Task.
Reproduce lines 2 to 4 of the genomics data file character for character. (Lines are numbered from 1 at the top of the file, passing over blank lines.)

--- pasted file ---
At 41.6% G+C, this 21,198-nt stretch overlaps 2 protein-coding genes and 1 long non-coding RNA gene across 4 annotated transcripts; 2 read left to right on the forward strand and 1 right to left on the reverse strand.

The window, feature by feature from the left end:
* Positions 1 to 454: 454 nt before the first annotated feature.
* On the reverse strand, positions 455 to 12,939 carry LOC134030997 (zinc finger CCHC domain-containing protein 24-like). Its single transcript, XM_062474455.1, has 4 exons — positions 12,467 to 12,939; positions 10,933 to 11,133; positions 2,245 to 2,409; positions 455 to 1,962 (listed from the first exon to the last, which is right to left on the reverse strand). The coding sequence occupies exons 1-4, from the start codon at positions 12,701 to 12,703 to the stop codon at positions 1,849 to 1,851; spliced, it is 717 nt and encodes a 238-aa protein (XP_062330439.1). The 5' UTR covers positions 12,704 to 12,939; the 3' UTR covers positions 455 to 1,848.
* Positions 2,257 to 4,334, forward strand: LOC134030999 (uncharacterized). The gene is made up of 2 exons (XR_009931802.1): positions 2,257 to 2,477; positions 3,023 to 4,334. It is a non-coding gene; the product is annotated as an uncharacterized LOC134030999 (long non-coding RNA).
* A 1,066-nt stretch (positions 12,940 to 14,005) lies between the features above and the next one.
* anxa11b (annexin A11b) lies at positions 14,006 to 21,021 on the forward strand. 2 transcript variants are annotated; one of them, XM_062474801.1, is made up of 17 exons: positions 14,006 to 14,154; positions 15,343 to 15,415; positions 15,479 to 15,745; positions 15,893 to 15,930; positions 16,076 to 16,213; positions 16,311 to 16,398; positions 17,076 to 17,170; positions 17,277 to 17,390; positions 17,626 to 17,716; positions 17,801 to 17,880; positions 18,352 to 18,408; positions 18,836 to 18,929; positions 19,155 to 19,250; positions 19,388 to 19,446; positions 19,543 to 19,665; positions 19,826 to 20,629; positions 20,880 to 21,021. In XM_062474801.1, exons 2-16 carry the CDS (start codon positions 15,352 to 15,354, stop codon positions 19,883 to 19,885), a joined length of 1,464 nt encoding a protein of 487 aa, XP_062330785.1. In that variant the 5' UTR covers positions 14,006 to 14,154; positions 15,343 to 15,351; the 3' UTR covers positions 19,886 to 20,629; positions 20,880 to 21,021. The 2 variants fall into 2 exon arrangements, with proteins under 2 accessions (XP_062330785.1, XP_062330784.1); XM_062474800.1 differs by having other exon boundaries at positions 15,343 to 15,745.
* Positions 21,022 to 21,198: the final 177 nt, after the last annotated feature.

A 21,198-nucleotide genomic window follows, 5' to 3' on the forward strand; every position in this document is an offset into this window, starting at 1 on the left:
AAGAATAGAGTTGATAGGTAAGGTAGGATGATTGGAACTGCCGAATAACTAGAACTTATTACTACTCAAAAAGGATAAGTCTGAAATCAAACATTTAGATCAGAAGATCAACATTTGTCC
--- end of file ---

The window, feature by feature from the left end:
* Positions 1 to 454: 454 nt before the first annotated feature.
* On the reverse strand, positions 455 to 12,939 carry LOC134030997 (zinc finger CCHC domain-containing protein 24-like). Its single transcript, XM_062474455.1, has 4 exons — positions 12,467 to 12,939; positions 10,933 to 11,133; positions 2,245 to 2,409; positions 455 to 1,962 (listed from the first exon to the last, which is right to left on the reverse strand). The coding sequence occupies exons 1-4, from the start codon at positions 12,701 to 12,703 to the stop codon at positions 1,849 to 1,851; spliced, it is 717 nt and encodes a 238-aa protein (XP_062330439.1). The 5' UTR covers positions 12,704 to 12,939; the 3' UTR covers positions 455 to 1,848.